Overview: Global stocks were mixed last week, with emerging markets (MSCI EM) posting a positive return of 1.7% for the week, while international developed stocks (MSCI EAFE) traded down 0.30%. In the U.S., the S&P 500 index reached a new all-time high of 4700 before ending the week down 0.30%. Markets across the globe are dealing with higher-than-expected inflation, as well as Federal Reserve asset purchase tapering, which will begin this month. In the bond markets, yields rose sharply over the past week as investor concerns for persistent inflation were reinforced by an above-expected consumer prices (CPI) report. The U.S. CPI rose by 0.9% in October, and 6.2% year-over-year, the highest inflation reading in 31 years. The 2-year Treasury increased in yield from 0.40% to 0.52% for the week, while the 10-Year Treasury yield rose from 1.45% to 1.58% over the week. The rise was driven primarily by rising food, energy, and vehicle prices as supply bottlenecks continue to affect the recovery. Inflation is an issue across the globe as well. In China, October CPI rose 1.5% year-over-year. Producer prices (PPI) in China were reported at an increase of 13.5% over the past year, a 26-year high.
Inflation update: (from JP Morgan) U.S. inflation, as measured by CPI, rose at its fastest pace since October 1990. Headline CPI surged 6.2% y/y (+0.9% m/m), led by increases in energy (+4.8% m/m), used and new vehicles (+2.5% and +1.4% m/m), food (+0.9% m/m) and shelter (+0.5% m/m). Yet another hot CPI print is causing many to consider just how transitory inflation really is. Though there is no official definition of the difference between transitory and sticky inflation, components related to the reopening story are likely to be transitory, while inflation due to a broad increase in wages or prices is likely to be sticky. For example, higher auto prices are clearly transitory. The vehicle computer chip shortage is currently limiting inventories and thus, driving up vehicle costs; however, as supply improves, prices should moderate. On the other hand, higher lawyer fees are a hypothetical example of something sticky. There is no particular shortage of lawyers and if prices are rising here, it is more a reflection of general excess demand or too much money chasing too few goods and services. Even as the pandemic recedes, wage growth will continue to put upward pressure on inflation for some time. The reopening/transitory components of inflation were the main culprits behind price pressure earlier in the year; however, the non-reopening/stickier components are beginning to gain momentum. Looking ahead, as the Fed begins tapering, the transitory argument is becoming harder to make, increasing the likelihood that the Fed may increase short-term interest rates faster than its recent public statements may have suggested.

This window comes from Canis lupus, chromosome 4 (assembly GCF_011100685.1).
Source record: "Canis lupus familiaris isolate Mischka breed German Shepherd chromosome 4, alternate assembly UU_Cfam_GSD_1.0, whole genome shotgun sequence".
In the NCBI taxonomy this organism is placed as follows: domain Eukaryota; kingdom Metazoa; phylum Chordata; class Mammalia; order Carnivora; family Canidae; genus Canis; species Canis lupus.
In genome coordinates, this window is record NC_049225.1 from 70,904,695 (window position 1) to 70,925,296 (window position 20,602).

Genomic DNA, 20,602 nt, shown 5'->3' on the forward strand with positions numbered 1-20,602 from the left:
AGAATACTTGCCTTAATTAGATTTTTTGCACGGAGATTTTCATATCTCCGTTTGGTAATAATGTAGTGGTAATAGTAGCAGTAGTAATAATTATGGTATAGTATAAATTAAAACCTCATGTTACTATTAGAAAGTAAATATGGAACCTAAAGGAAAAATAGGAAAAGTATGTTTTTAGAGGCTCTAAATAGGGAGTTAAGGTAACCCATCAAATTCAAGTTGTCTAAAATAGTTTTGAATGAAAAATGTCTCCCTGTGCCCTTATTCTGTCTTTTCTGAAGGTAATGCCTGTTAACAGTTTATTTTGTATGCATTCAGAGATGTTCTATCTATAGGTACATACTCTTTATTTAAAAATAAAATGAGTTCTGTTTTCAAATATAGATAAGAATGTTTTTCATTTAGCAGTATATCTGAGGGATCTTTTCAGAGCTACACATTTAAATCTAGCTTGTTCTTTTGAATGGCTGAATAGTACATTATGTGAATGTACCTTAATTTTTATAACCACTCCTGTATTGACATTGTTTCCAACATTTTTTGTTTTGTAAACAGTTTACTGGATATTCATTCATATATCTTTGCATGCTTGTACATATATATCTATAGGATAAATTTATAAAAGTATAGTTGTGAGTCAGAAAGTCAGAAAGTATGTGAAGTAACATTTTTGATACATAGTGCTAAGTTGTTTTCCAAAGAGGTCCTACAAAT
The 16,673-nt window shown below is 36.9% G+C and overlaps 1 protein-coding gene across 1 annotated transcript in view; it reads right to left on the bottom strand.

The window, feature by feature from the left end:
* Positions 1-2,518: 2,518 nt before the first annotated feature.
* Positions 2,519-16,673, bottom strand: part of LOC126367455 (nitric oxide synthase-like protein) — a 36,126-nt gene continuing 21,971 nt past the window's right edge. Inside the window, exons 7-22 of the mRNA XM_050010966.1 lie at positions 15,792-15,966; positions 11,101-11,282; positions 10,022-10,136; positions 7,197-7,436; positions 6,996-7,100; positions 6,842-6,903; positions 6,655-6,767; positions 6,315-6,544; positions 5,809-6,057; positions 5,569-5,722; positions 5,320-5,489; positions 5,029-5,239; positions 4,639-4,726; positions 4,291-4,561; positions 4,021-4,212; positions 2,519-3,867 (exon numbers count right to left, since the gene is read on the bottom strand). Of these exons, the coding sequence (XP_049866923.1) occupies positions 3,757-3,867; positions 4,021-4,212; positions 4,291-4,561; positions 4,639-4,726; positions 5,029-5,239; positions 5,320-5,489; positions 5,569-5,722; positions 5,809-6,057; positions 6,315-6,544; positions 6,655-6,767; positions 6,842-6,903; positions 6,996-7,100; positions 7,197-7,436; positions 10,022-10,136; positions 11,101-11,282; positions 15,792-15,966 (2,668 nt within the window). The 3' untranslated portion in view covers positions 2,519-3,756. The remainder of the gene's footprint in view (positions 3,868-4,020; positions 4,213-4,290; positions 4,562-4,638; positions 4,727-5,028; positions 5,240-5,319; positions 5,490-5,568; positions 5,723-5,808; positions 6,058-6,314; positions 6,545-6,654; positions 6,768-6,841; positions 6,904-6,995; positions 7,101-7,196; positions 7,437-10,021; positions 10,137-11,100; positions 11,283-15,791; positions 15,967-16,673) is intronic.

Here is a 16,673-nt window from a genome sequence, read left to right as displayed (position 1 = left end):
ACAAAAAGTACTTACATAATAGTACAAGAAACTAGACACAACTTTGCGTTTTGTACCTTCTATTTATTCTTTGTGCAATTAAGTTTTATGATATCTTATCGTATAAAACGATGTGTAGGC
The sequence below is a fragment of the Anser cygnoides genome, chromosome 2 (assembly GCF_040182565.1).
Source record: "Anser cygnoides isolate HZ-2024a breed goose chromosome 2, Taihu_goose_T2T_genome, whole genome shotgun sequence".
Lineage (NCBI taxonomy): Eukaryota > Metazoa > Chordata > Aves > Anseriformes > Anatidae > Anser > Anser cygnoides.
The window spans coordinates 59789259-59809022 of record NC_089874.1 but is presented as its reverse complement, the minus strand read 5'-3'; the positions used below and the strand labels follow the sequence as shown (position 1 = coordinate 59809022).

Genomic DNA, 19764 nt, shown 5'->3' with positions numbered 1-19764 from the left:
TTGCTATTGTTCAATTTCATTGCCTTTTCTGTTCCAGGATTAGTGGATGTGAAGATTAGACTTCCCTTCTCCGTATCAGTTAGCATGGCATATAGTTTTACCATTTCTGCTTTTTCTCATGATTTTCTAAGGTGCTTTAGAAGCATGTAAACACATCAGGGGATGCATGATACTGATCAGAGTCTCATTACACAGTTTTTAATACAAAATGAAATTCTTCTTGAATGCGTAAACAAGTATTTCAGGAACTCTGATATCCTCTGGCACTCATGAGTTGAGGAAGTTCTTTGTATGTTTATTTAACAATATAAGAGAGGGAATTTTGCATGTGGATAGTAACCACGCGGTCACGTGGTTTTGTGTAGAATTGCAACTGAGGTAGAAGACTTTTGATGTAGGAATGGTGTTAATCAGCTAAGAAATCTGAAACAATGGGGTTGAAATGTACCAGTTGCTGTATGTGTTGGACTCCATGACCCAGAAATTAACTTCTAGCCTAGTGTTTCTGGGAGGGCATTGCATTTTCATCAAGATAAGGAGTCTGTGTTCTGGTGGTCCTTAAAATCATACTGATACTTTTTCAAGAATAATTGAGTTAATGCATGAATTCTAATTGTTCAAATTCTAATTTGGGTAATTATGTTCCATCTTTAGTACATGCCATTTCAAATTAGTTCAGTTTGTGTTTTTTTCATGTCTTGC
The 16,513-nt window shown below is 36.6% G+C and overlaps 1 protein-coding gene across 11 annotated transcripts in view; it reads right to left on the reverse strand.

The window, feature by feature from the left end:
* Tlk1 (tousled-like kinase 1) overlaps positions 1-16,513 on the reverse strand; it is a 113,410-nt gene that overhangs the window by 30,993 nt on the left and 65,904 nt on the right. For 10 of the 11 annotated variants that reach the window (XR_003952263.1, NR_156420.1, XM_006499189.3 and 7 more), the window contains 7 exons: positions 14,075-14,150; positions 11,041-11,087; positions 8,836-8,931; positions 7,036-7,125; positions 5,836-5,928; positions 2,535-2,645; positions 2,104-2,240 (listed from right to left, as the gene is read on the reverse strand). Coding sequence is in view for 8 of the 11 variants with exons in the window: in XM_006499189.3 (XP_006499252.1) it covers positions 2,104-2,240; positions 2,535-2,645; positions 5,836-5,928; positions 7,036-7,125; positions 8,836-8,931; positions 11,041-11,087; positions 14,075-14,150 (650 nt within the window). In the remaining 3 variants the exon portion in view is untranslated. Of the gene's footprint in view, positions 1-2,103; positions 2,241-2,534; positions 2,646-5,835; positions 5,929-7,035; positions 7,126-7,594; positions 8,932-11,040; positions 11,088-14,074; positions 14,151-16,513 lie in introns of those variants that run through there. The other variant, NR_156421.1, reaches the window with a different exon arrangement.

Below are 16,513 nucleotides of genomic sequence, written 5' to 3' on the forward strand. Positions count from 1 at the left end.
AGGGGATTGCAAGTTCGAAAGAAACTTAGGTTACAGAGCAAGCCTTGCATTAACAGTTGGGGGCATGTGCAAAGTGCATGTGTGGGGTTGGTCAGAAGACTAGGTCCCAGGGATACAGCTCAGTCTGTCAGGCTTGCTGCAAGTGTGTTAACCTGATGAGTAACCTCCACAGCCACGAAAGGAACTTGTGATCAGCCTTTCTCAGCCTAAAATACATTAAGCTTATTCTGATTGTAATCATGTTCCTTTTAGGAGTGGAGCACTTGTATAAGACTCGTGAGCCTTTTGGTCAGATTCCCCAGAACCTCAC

Weekly Returns and Data
Sources: JP Morgan Asset Management, Goldman Sachs Asset Management, Barron’s
This communication is for informational purposes only. It is not intended as investment advice or an offer or solicitation for the purchase or sale of any financial instrument.
Indices are unmanaged, represent past performance, do not incur fees or expenses, and cannot be invested into directly. Past performance is no guarantee of future results.